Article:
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edlithgow
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PostSubject: Penetrol?   Wed Sep 09, 2015 12:20 am

Anybody used it?

I'd heard of it before but stumbled on the webstite when looking for something else.

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Seems to be a thinner/extender for "traditional" oil-based paints, but also promoted as rust treatment/wood treatment/primer.

Of interest to me because:-

(a) It MIGHT be a better-formulated version of my "experimental" sunflower /linseed oil based treatments (I'd guess its a linseed oil base, though of course they don't tell you).

(b) I THINK they sell thinner/extender for "traditional" oil-based paint in the hardware stores here, though of course its labelled in Chinese. If I can get a fairly convincing translation of some labels, I might try some as a local substitute. Not expensive.
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edlithgow
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PostSubject: Re: Penetrol?   Wed Sep 09, 2015 1:10 am

Actually they do tell, because they (have to?) publish an MSDS. Its got linseed in it, but the main ingredient is soya long oil alkyd resin, which is apparently a standard paint base.

Might dry a bit too hard for general underbody rustproofing, but should be superior for the topsides-rust-with-
aluminium trick.
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Justwatching
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PostSubject: Re: Penetrol?   Thu Sep 10, 2015 12:03 am

Haven't tried it, so don't have any useful feedback. If you don't mind your car looking a little patch-work, you could try using different methods/recipes on the same rust area, see which section rusts back through first.
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edlithgow
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PostSubject: Re: Penetrol?   Thu Sep 10, 2015 7:04 am

Justwatching wrote:
If you don't mind your car looking a little patch-work...

If I minded that, I'd be VERY unhappy Smile

I've been trying a few minor variants. Boiled linseed oil seems to be the best binder tried so far, but I bought that in Australia and AFAIK you can't buy it here.

The car isn't currently very rusty in Scottish or structural terms. It has suffered in the past, probably due to being owned by a surfer, but I think I've stabilised/slowed most of that damage.

I did recently find some fairly advanced "new" crustiness behind the driver side front plastic wheel arch liner, which I hope I have caught in time.

Where it differs from most British bangers is in outside-in deterioration of the paintwork, which is down to the primer over most of the roof and bonnet and has some rust bleed-through. Can't remember seeing that much in the Yook, and I'd guess its down to sunlight, temperature and maybe a bit of air pollution.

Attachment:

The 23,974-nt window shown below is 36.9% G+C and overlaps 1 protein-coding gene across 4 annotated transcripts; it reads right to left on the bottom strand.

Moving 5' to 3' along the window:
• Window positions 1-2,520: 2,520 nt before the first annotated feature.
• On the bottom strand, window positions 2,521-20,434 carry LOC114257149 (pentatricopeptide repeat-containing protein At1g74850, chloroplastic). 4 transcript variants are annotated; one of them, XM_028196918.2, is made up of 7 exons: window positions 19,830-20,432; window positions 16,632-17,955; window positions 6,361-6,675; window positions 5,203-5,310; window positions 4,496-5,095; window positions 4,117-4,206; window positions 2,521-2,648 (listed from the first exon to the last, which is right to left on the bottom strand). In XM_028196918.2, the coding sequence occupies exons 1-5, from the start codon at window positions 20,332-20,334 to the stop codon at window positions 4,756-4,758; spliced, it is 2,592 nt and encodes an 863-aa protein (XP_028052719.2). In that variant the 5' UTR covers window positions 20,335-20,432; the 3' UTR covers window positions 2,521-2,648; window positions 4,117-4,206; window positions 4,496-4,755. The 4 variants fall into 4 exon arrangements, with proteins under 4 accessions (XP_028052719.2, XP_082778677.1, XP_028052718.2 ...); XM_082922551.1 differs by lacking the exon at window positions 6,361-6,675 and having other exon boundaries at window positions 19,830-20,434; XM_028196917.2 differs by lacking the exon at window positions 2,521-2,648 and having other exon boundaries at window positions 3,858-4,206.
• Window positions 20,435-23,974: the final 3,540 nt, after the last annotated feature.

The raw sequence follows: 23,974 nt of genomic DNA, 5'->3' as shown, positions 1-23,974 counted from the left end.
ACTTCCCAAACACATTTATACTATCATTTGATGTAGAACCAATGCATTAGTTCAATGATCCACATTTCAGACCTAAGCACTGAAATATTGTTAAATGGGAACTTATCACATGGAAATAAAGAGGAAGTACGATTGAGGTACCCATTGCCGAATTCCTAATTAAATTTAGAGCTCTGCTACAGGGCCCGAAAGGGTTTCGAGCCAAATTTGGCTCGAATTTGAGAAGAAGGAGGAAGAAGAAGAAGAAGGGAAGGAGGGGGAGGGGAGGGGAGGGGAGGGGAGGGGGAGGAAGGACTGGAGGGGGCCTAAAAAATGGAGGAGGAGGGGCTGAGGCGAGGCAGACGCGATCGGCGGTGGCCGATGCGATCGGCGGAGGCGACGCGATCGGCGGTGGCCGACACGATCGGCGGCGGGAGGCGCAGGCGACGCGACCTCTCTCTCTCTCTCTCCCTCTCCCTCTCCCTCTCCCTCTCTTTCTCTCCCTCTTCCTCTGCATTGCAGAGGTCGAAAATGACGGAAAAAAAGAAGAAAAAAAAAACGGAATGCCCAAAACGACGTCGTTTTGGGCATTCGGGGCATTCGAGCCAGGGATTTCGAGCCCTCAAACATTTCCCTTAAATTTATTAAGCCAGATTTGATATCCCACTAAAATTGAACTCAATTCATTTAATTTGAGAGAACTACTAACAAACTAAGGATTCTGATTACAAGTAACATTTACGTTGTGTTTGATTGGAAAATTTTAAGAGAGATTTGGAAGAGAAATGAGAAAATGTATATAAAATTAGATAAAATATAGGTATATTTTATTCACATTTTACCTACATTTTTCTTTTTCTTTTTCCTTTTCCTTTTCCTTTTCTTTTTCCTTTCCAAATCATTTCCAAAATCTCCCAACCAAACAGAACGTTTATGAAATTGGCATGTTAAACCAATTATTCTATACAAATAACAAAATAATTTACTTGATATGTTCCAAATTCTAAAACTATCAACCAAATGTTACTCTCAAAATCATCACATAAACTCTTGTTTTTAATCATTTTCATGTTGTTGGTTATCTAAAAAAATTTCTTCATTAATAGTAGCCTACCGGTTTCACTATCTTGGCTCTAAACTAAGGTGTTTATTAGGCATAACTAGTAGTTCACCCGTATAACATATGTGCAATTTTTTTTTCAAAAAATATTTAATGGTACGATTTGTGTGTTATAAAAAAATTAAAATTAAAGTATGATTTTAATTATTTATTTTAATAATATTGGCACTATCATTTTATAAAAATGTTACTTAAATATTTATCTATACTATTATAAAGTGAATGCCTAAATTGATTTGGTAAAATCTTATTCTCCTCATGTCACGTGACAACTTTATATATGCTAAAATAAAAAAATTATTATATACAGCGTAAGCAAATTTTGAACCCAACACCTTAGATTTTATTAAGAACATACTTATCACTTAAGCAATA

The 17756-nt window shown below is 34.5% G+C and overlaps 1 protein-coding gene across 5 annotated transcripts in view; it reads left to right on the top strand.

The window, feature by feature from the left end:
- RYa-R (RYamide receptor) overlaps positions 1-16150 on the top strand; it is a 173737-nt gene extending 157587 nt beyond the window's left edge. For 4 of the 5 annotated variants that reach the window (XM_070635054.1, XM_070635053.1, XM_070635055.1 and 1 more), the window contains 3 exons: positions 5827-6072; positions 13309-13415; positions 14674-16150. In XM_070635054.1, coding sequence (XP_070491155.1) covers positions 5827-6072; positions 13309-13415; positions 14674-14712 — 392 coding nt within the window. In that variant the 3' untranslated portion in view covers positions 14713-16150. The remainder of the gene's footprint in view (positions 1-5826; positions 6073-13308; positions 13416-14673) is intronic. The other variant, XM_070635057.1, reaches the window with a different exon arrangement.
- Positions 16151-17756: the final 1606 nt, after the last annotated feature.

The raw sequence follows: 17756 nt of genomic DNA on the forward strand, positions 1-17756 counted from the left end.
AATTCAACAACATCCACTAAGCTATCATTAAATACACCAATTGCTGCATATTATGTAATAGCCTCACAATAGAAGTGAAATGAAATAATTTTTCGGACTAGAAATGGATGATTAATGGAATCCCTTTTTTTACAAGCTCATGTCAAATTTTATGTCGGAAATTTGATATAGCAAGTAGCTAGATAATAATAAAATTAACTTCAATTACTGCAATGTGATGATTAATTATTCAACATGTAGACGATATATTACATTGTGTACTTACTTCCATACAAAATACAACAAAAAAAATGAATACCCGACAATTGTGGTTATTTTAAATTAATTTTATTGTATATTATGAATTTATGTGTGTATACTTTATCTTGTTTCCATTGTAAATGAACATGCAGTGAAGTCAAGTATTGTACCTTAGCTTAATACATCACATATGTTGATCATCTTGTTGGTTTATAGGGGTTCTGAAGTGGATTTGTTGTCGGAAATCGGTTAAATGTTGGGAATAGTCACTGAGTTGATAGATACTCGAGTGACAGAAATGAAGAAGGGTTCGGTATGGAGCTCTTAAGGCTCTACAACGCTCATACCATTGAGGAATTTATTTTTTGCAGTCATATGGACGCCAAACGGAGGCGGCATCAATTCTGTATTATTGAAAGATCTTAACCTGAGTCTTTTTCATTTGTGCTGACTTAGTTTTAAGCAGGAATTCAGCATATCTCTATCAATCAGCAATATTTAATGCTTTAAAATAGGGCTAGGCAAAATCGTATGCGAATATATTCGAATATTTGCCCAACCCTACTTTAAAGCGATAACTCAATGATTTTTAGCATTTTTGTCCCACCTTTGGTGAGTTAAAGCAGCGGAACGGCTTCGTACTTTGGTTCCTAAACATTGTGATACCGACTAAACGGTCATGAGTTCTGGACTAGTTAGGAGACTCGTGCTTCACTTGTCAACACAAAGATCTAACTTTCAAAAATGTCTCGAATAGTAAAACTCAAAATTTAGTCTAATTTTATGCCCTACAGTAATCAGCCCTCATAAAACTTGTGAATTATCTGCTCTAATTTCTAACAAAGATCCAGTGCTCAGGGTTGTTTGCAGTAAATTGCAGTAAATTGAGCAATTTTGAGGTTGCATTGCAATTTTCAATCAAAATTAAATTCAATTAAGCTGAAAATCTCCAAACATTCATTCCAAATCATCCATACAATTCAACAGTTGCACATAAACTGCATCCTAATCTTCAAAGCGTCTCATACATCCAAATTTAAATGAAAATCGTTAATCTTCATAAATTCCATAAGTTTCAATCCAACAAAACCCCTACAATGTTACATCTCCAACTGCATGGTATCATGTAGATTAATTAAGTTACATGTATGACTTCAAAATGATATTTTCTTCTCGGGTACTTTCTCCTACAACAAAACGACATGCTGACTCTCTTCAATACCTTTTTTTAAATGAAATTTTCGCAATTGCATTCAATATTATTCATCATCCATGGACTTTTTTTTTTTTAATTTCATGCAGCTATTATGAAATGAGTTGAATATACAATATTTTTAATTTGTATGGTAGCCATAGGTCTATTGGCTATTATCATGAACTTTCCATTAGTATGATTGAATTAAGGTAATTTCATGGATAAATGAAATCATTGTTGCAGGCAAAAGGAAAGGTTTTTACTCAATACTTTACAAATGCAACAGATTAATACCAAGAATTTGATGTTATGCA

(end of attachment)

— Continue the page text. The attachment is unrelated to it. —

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Justwatching
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PostSubject: Re: Penetrol?   Thu Sep 10, 2015 9:12 pm

Yeah, it's not common at all to see the paint thin out like that here. My Rover has lost the lacquer on its bonnet, roof and boot. The finish looks flat compared to other cars and feels slightly rough to the touch. That's from 28 years of being outside. Sunlight I suspect.

Do you the previous owners surfer habit could have been related to the metalisation problem you had with the oil? Specifically, sand acting as a wear catalyst, introduced via the air intake?


Last edited by Justwatching on Thu Sep 10, 2015 9:13 pm; edited 1 time in total (Reason for editing : because sunlight is one word)
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edlithgow
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PostSubject: Re: Penetrol?   Fri Sep 11, 2015 1:23 am

Dust in the air might be a factor, not so much because of the last-but-one surfer dude owner, but because the campus is located in a farming area and they don't seem to worry about soil c conservation much, so it is often very dusty.

However, the previous owners kept it in a city and seem to have dealer-serviced it by the book (though completely ignoring the bodywork) and air filter looks OK.

I've thought of supplementing the filter but I'll probably never get around to it.

I think the metal in the oil is perhaps just a consequence of poor/late lubrication of the cams, perhaps made worse by "modern" low zinc oils. This may be inherent design fault with flat tappet OHC engines, in which case you'd expect metal in the oil to be quite common in aged machines that might have lost surface hardening on the cams.

I'm not sure it isn't common. I only noticed it because the car is left unused for long periods and it had a chance to settle out.

This Google Books paper (fearsome link follows)

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has some graphs of oil arrival time at the cams. Varies with engine and oil, and these temperatures are lower than I'll encounter here, but some of the times are pretty long.

I'm thinking this could be addressed relatively simply by a bar or pipe above the cams that allowed direct oiling, but I'd need clips under the cam pedestal bolts to secure it, and I not sure I want to mess around with the tension on those bolts, though it'd probably be OK.

It would be better addressed by a pre-lube system, which all cars really ought to have. That involves some high pressure plumbing, though, which'd be challenging to arrange here.
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